Blue windows, black mirror
You are about to sculpt me in that room
in Verona; its either 1997 or maybe its 2011,
you are about to sculpt my belly with the hands that have just hung
the black mirror above your bed, our bed,
with its sheets and scalloped counterpane.
When you’re about to sculpt, you blow air
into your hands; you cup your hands as if
you were about to make an owl cry, or indeed, hold
a newborn owl, wondering at its slip -on skin and elastic bones.
I am staring up at one of the blue windows;
your hands approach; I am sculpting my own belly,
with its firstborn, then second. I am carving images of children
slick the skin clay, flick them off; they race
like mice into free fields; they creep, stowaways,
on passing ship or plane to re-join their lives in England.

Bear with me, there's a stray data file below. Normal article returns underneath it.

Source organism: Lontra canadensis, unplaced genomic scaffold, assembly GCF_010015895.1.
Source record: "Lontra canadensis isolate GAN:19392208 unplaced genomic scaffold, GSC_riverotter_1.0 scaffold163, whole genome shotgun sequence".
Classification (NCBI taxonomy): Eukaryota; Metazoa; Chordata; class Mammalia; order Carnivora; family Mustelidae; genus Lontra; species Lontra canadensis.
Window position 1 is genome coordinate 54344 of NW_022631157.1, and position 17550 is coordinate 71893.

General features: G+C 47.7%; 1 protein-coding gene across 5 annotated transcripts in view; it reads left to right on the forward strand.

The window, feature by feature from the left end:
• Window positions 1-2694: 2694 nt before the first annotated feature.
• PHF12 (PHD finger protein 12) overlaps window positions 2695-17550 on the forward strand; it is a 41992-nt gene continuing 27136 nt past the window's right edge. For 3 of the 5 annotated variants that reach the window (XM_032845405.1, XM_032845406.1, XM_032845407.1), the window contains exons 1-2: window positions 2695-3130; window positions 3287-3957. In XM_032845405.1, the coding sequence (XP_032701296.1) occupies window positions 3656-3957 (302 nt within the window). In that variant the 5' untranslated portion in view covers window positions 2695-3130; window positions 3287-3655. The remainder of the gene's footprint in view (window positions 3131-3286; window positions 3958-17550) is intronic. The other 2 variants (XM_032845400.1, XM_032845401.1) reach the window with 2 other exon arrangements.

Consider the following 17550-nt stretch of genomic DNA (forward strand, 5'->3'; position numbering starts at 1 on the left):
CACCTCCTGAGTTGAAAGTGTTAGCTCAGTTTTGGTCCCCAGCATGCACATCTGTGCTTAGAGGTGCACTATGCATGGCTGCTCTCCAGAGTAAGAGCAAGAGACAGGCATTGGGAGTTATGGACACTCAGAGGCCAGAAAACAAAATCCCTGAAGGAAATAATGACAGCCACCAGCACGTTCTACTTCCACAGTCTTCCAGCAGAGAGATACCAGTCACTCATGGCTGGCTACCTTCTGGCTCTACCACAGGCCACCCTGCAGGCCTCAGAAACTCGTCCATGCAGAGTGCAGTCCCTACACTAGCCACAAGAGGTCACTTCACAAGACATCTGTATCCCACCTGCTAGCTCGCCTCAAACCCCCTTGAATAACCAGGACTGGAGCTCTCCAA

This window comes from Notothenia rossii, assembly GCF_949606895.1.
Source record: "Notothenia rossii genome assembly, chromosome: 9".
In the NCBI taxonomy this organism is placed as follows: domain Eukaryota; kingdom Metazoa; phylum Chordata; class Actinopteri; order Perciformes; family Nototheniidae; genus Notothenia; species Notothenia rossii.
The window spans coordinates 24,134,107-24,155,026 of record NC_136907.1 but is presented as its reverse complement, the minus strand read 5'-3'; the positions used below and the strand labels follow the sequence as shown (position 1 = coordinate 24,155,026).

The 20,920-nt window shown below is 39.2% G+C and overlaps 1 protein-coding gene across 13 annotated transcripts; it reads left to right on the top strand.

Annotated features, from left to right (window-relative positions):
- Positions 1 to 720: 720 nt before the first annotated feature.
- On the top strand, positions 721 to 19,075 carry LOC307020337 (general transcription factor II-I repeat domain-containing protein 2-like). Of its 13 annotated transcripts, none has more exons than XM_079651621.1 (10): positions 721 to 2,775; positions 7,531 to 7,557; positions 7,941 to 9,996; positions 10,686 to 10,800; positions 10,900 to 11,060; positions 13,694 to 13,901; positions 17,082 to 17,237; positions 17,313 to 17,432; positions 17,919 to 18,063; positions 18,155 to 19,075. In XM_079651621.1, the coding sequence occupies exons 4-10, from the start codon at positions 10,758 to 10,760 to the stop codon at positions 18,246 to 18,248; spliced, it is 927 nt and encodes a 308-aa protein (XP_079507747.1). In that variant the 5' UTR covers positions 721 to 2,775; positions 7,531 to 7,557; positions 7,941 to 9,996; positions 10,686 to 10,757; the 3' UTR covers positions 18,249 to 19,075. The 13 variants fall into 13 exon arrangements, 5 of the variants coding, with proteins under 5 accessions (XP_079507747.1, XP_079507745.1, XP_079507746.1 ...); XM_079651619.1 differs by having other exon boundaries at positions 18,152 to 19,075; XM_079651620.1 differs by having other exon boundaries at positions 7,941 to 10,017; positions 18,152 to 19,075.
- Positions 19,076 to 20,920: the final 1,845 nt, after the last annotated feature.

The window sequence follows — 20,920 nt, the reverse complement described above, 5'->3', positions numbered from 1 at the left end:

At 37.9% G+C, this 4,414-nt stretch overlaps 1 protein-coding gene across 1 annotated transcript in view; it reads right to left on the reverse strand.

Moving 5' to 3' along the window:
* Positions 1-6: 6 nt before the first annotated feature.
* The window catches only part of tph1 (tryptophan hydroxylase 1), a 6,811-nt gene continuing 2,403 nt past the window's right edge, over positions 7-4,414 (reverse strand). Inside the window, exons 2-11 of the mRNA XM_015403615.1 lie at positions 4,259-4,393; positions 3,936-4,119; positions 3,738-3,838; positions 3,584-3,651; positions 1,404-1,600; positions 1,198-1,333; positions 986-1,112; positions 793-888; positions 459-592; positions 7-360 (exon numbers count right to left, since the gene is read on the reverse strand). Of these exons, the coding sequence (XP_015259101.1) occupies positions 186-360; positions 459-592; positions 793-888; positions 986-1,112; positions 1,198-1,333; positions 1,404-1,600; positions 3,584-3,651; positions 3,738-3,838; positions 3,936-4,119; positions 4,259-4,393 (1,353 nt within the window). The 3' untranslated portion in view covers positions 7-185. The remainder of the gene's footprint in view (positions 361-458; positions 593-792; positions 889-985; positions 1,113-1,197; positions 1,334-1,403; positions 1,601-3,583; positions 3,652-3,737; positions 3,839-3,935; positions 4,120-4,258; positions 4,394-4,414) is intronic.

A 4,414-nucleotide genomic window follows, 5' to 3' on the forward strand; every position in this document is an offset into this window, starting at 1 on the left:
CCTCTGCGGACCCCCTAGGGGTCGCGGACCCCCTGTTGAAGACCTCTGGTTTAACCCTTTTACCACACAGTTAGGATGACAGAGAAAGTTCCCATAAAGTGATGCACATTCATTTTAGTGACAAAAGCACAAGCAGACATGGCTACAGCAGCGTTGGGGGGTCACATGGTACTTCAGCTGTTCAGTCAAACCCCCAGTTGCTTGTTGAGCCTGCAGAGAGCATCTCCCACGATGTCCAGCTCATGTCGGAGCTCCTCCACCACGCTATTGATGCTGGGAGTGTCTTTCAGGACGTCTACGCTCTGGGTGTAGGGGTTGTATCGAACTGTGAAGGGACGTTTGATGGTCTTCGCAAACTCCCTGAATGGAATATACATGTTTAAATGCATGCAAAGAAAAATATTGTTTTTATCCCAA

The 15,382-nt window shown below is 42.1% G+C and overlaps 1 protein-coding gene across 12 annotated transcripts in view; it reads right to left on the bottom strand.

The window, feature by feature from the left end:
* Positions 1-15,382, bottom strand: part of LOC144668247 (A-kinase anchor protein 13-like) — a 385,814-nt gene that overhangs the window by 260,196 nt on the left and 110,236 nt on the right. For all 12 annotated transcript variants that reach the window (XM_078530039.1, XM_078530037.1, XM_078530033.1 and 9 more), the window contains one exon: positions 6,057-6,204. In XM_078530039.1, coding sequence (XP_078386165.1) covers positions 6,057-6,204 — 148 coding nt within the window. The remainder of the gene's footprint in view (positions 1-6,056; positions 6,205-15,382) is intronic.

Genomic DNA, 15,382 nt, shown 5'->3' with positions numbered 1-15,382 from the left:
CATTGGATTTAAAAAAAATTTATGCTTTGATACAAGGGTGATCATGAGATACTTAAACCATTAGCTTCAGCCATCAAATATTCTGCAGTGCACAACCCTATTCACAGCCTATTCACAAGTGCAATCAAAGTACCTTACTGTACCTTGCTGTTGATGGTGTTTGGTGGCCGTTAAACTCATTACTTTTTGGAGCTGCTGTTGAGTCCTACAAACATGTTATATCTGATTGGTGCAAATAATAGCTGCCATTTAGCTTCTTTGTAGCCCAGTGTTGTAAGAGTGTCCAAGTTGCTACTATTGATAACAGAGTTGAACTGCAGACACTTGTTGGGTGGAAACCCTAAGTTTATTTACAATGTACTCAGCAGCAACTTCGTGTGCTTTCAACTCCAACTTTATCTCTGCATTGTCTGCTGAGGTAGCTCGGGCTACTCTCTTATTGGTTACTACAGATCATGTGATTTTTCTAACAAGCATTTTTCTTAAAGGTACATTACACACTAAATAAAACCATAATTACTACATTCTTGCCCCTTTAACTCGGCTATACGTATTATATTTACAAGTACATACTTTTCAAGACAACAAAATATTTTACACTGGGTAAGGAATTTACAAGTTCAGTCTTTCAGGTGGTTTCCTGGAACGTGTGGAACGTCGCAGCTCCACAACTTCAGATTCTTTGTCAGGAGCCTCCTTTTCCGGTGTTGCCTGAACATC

Their futures ripple in the mirror, the black mirror
which you have hung above the bed before the blindfold:
yes, its best to sculpt my body blind,
better for me to sculpt yours when I can see all
in electric blue light. And so the windows have turned black
and the mirror is craning to see, pornographer
in a hood; photographer obsessed with her darkroom,
her chemicals, with the final shimmering
act of bringing us back to the surface. I sculpt your body,
the blindfold slips, the mirror turns blue.